Q: How do you keep yourself anonymous given that you have to deal with buyers?

A: I use bots to talk. Not like routing my traffic through them to create ‘proxies’ but actually coding a PC to take orders. The buyer gets the buyer bot code from the market, installs it, then types in what he wants; then without his knowledge his PC joins my IRC, which gives me the order and payment method. But obviously I don’t know this happens. ;)

Q: Is there anything that you consider emerging technology that could be disruptive to the black markets?

A: No, not at all. A market never stays on a domain for more than a week, if it does it’s a fed market.

Q: Is there any line you personally wouldn’t have crossed as a blackhat? Any types of crime that were outside of what you wanted to get involved with, despite the money?

A: I refuse to allow my botnet to be used to attack charities or soldier memorial pages. Apart from that it’s fair game. I get asked a lot about what if my botnet gets used to target ‘rival’ pedophile sites? Well the fact is, pedos have their own botnets. But if someone wants to attack a pedo site I’ll most of the time do it for free. Revenge porn is another thing I let people attack for free. See, we aren’t always mean. ;)

Q: Who, in your opinion, are the most dangerous people in the underground and why?

A: By far the drug lords. Any hacker who is respected will refuse to help them. They are brutal. One quite well known guy who became well known for his ‘anti drug’ attacks was tracked down and killed. Apparently they killed his family as well but that isn’t my business to divulge.

Q: How do you think those dangerous people (cartels and so on) are shaping the rest of the underground and its tactics? Are they making the average blackhat’s job easier or harder?

A: Ahh, drug cartels. They try to extort you with death threats etc. so you just post their personal information. Everyone hates them but its the underground so it’s ok I suppose. Can’t complain to the Feds haha.

Q: How did you gain the trust of the people to get access to join these forums?

A: Make a name for yourself in one of the IRC’s or create botnets for free or cheaply and they’ll start talking. Until then it’s an iron door you’re banging on.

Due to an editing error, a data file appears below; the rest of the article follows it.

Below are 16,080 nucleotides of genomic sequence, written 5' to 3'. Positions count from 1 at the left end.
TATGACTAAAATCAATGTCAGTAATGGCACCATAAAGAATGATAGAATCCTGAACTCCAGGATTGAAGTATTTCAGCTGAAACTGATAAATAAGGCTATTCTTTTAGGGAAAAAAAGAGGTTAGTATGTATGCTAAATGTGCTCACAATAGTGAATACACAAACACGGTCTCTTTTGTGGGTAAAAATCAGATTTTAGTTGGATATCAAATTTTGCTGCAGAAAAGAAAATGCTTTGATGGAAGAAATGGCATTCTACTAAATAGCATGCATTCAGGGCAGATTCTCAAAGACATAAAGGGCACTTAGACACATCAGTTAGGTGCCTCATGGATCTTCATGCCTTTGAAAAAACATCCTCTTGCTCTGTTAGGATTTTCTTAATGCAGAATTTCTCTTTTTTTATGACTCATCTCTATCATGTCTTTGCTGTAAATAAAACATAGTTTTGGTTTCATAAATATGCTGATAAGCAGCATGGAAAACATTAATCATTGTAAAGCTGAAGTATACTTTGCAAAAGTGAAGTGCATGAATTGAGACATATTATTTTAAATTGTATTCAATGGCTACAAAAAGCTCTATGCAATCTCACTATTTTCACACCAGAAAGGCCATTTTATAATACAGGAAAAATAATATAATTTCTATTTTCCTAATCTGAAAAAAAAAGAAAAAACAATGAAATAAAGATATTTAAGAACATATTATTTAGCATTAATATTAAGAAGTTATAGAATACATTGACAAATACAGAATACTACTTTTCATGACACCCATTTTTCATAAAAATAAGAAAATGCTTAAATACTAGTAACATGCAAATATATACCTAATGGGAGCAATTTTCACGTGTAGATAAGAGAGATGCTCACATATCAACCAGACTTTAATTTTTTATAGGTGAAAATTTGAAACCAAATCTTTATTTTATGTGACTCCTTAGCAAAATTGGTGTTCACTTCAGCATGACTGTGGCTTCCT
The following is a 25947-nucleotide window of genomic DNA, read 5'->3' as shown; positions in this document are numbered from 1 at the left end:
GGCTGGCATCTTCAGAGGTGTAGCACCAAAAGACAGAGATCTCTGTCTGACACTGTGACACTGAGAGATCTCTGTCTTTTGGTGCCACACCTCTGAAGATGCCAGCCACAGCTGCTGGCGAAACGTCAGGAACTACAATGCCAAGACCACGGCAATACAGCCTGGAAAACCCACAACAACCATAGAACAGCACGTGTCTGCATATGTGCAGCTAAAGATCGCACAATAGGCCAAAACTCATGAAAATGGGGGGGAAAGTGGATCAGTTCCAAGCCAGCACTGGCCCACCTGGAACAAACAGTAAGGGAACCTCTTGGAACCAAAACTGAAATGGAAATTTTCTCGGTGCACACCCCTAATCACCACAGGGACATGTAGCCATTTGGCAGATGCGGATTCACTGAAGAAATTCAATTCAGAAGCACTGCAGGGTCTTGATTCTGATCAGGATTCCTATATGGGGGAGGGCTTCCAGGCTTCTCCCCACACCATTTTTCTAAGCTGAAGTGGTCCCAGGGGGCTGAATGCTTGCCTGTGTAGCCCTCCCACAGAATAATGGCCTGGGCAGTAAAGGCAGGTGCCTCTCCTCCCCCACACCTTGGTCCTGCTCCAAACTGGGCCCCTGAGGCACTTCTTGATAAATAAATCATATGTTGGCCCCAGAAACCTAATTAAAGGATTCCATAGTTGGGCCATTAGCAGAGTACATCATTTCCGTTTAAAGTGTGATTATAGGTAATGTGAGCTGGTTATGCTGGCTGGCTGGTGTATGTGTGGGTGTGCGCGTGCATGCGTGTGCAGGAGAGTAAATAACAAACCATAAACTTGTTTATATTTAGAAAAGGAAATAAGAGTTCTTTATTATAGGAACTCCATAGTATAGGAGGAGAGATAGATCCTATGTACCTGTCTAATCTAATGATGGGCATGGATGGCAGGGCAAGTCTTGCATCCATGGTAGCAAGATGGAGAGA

Q: What do you consider to be your personal ethics? How do you perceive the owners of the websites you compromise and the victims of the machines that your botnet infects?

A: I kinda feel sorry for the people who become victims of CC fraud, although if you’re stupid enough to click a link you probably deserved it. For the admins, I hate them. If you can’t patch an SQLi or XSS you really shouldn’t be handling people’s CC. It’s just dangerous, stupid and laughable.

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About Robert Hansen

Robert Hansen is the Vice President of WhiteHat Labs at WhiteHat Security. He's the former Chief Executive of SecTheory and Falling Rock Networks which focused on building a hardened OS. Mr. Hansen began his career in banner click fraud detection at ValueClick. Mr. Hansen has worked for Cable & Wireless doing managed security services, and eBay as a Sr. Global Product Manager of Trust and Safety. Mr. Hansen contributes to and sits on the board of several startup companies. Mr. Hansen has co-authored "XSS Exploits" by Syngress publishing and wrote the eBook, "Detecting Malice." Robert is a member of WASC, APWG, IACSP, ISSA, APWG and contributed to several OWASP projects, including originating the XSS Cheat Sheet. He is also a mentor at TechStars. His passion is breaking web technologies to make them better.